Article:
I was reading an article and suddenly stumbled on a strange use of the word "jive":

Since 2014, according to the report, hundreds of ambulances have been called to the factory to treat workers.

This portrayal doesn’t quite jive with Musk’s world-changing vision.

Google provided the next reference about meanings of the word and I do not see anything appropriate to the example from the article:

jive /dʒʌɪv/

noun: jive; plural noun: jives; noun: jive talk; plural noun: jive talks

  1. a lively style of dance popular especially in the 1940s and 1950s, performed to swing music or rock and roll.

    swing music.

    a style of dance music popular in South Africa.

  2. a form of slang associated with black American jazz musicians.

    North American informal; deceptive or worthless talk.

verb: jive; 3rd person present: jives; past tense: jived; past participle: jived; gerund or present participle: jiving

  1. perform the jive or a similar dance to popular music.

  2. North American informal; taunt or sneer at.

    talk nonsense.

adjective: jive

  1. deceitful or worthless.

Origin 1920s (originally US denoting meaningless or misleading speech): of unknown origin; the later musical sense ‘jazz’ gave rise to ‘dance performed to jazz’ (1940s).

The meaning of "to jive with" from the article must be something like "to correlate with", but there is nothing similar in the Google reference.

So my questions are:

  • what is the meaning of "to jive with" in the article?

  • whether this meaning is widespread and common or is it some exception?

  • 1
    To jive means to correspond to. The portrayal does not correspond to the vision. Yes, it is very used. You see it all the time in many different contexts. It must have with accompanying it. X jives with Y.
    – Lambie
    Commented May 22, 2017 at 16:10
  • Never use the first thing on google. Also, similarly, never use one dictionary. Check at least three dictionaries. Really, it's the 21st century, it's pretty easy.
    – Mitch
    Commented May 22, 2017 at 16:58
  • 1
    Not rare at all. I'd say that use is more common in the US than the musical sense.
    – Hot Licks
    Commented May 22, 2017 at 17:06
  • Related: english.stackexchange.com/questions/20633/…
    – user66974
    Commented May 22, 2017 at 18:14

1 Answer 1


To jive meaning to agree with appears to be mainly an AmE usage according to the following sources. Note that jive and jibe are often used interchangeably in that respect:.

Usage notes from Wiktionary:

  • "Jive" and "jibe" have been used interchangeably in the US to indicate the concept "to agree or accord." While one recent dictionary accepts this usage of "jive," most sources consider it to be in error.

To jive and jibe:

According to the American dictionary Merriam-Webster, jibe is an intransitive verb meaning “to be in accord [with]” and gives as examples:

  • his account of the accident jibes pretty well with other accounts; their inferior status did not jibe with democratic ideals…

    This same American dictionary gives two definitions for jive as a verb:

  • to talk jive, or to fool around to dance to hot jazz, or to play hot jazz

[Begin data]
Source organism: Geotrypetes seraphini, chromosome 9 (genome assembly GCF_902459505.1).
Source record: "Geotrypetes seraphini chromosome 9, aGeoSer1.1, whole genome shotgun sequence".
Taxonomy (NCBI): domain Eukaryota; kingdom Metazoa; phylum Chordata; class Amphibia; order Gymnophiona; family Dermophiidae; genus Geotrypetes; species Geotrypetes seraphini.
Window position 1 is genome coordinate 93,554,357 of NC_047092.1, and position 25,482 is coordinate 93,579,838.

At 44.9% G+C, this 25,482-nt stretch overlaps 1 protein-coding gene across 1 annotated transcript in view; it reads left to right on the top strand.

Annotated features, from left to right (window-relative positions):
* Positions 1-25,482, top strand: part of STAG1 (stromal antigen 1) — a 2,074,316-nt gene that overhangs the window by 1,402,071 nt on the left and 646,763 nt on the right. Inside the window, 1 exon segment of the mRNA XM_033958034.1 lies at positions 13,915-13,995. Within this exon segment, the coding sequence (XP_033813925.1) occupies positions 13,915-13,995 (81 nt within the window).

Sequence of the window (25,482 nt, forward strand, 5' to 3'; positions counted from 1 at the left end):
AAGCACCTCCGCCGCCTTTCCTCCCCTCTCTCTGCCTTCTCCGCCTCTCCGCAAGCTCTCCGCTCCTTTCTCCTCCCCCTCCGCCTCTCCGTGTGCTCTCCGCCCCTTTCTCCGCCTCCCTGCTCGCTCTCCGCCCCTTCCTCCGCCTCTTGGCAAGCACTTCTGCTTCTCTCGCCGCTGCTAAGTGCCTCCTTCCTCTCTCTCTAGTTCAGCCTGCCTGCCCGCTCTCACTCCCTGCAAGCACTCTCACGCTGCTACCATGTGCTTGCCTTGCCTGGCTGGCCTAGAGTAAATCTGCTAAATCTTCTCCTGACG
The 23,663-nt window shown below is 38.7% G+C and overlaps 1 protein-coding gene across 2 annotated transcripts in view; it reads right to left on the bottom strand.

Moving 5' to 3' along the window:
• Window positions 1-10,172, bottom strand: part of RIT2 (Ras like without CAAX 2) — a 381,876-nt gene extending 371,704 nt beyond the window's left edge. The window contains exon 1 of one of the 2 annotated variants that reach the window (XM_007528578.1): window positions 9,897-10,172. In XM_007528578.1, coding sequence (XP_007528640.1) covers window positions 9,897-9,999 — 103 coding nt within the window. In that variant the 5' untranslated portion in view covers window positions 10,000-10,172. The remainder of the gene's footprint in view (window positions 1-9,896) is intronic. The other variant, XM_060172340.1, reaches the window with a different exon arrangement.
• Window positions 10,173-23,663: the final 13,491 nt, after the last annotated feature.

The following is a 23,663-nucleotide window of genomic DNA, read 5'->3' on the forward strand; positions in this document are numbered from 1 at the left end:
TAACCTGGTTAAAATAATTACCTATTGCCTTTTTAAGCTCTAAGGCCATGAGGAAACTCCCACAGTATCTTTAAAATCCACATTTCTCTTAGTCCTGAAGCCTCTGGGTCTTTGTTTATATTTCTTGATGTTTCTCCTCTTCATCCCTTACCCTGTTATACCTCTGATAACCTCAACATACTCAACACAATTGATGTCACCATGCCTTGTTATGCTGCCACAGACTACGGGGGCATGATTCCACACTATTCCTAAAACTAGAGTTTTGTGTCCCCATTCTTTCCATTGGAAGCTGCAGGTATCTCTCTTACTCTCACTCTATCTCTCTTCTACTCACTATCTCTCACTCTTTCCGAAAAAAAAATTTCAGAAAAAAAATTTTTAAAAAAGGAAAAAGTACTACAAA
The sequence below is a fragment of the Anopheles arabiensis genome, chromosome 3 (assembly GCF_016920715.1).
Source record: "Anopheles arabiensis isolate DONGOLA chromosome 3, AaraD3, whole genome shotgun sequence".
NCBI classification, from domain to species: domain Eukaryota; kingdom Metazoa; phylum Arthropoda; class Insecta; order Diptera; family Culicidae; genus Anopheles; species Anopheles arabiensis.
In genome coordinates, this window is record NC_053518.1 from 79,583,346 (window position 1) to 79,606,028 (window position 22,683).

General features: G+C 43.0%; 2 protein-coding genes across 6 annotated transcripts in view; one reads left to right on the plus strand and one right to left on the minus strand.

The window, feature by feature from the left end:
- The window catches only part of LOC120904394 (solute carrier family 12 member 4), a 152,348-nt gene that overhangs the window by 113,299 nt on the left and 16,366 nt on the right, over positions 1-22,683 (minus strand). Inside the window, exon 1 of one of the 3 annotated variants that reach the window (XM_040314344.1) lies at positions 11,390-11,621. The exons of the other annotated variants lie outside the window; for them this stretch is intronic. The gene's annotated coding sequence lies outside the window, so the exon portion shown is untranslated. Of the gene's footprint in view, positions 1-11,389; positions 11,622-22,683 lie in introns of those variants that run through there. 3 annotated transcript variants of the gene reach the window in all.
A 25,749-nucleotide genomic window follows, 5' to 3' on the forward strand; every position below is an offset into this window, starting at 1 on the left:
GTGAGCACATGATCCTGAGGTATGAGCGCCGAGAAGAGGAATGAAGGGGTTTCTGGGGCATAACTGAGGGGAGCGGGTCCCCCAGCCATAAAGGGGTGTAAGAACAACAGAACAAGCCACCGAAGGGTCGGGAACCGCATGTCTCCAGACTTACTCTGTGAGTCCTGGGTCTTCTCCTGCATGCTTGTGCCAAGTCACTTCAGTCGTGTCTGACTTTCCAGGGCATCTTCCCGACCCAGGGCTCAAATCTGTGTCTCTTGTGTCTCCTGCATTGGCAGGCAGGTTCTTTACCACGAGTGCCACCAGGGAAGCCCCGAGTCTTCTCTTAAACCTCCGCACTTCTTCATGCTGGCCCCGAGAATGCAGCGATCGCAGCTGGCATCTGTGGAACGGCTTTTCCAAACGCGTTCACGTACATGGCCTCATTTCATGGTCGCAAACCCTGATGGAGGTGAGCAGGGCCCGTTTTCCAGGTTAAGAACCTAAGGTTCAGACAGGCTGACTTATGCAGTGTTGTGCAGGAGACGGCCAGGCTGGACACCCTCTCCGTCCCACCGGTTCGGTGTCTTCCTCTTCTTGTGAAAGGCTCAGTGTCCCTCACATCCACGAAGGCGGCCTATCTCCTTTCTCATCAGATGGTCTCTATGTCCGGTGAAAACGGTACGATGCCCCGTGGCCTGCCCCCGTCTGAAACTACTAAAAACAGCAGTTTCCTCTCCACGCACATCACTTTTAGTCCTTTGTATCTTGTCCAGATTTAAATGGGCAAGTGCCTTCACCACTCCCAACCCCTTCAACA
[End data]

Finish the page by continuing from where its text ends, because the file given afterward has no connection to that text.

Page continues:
The British Oxford English Dictionary flags jibe in the sense of “to agree with” as “chiefly U.S.” Unlike Merriam-Webster, however, the OED includes this definition under the word jive:


Also Grammarphobia notes about this typical AmE usage:

  • As you’ve noticed, “jive” is often used for “jibe” in the sense of agreement, though no authoritative dictionary considers this usage standard English.

  • The verb “jibe,” is a nautical term that refers to changing course by shifting a fore-and-aft sail from side to side while sailing before the wind. (Remember, British dictionaries spell the word “gybe.”)

  • However, “jibe” has another meaning that’s not etymologically related to the nautical usage: to agree or be consistent with, as in, “Those figures don’t jibe.” The Oxford English Dictionary describes this usage as “chiefly U.S.”

and the same usage is confirmed also the the Grammarist:

  • Jibe has a nautical use (relating to turning the sail to go on an opposite tack), but it’s most often used to mean agree or to be in accord.
  • 2
    I wouldn't trust anything from Wiktionary with further corroboration, and your second source ("americanenglishdoctor") seems flaky, to say the least. She correctly cites OED as including jive 1 b. intr. To make sense; to fit in. U.S. Cf. jibe v, but completely ignores the fact that both the entire entry and that specific subdefinition explicitly say it's U.S. She somehow manages to conclude from that: Apparently the mistaken use of “jive” for jibe has become so widespread that it’s on the road to becoming acceptable. At least from a British viewpoint. Tosh. Commented May 22, 2017 at 16:36
  • 1
    @FF - if you have a better answer I suggest you post I it instead of commenting.
    – user66974
    Commented May 22, 2017 at 16:57
  • 1
    Actually, I'd consider "jibe" to be the erroneous use.
    – Hot Licks
    Commented May 22, 2017 at 17:07
  • 1
    I'm not qualified to say how Americans (AAVE?) might distinguish or conflate jive/jibe - I'm just pointing out that I think your source is completely mistaken in claiming that conflation is so widespread that it’s on the road to becoming acceptable from a British viewpoint. Maybe literate Americans don't think of this as a "dialectal / erroneous" conflation, but I'd have thought practically all Brits do. Commented May 22, 2017 at 17:35
  • ...it could be relevant that there's a higher proportion of Spanish speakers in the US than the UK, and so far as I know they don't distinguish v from b in any context. Commented May 22, 2017 at 17:37

Your Answer

By clicking “Post Your Answer”, you agree to our terms of service and acknowledge you have read our privacy policy.

Not the answer you're looking for? Browse other questions tagged or ask your own question.